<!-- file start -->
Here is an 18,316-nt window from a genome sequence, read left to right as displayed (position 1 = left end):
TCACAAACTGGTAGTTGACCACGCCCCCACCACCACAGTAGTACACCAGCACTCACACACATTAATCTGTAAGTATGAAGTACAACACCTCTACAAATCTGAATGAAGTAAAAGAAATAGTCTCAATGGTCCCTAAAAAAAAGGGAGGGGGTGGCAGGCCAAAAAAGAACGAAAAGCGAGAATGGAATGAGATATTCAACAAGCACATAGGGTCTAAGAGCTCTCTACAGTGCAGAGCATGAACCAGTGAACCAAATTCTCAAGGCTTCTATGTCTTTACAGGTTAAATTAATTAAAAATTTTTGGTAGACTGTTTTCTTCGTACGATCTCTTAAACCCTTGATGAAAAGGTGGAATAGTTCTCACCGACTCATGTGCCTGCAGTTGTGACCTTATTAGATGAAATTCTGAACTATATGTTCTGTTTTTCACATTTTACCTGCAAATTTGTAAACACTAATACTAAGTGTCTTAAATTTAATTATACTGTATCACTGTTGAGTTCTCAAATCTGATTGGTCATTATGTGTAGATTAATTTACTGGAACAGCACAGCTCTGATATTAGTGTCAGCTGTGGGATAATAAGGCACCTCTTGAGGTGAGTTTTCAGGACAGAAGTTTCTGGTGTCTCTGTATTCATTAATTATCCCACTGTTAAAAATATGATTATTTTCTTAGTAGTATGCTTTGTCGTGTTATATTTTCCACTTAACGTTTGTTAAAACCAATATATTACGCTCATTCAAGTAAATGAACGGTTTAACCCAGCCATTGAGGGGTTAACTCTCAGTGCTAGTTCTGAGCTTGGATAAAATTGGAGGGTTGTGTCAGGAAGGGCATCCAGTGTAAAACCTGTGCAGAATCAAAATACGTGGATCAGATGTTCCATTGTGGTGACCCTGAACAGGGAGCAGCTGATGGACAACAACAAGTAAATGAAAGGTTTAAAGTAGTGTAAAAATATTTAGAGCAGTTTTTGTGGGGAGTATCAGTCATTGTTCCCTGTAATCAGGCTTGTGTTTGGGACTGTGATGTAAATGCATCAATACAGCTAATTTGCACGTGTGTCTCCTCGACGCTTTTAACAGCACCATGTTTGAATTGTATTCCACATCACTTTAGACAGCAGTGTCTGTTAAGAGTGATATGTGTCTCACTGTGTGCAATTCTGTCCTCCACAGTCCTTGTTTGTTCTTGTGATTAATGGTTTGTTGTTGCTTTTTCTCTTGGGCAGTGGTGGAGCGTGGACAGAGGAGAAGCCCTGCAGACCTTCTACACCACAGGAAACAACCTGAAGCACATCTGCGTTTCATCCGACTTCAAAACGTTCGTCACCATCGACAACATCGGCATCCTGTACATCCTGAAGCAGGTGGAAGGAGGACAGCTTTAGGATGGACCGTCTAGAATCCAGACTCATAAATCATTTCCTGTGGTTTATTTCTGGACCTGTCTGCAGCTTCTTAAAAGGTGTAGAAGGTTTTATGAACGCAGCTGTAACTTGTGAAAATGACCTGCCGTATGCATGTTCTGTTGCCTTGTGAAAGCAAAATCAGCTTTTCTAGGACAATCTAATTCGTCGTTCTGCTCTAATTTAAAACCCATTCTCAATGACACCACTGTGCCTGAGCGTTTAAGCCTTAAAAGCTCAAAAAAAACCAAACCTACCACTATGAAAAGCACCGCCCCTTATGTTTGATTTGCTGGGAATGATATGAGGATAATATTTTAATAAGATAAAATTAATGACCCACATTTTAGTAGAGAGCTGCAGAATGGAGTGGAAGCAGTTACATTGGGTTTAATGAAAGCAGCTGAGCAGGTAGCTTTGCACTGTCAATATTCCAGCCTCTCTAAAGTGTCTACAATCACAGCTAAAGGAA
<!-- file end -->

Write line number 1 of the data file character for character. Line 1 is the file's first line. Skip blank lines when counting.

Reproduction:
Here is an 18,316-nt window from a genome sequence, read left to right as displayed (position 1 = left end):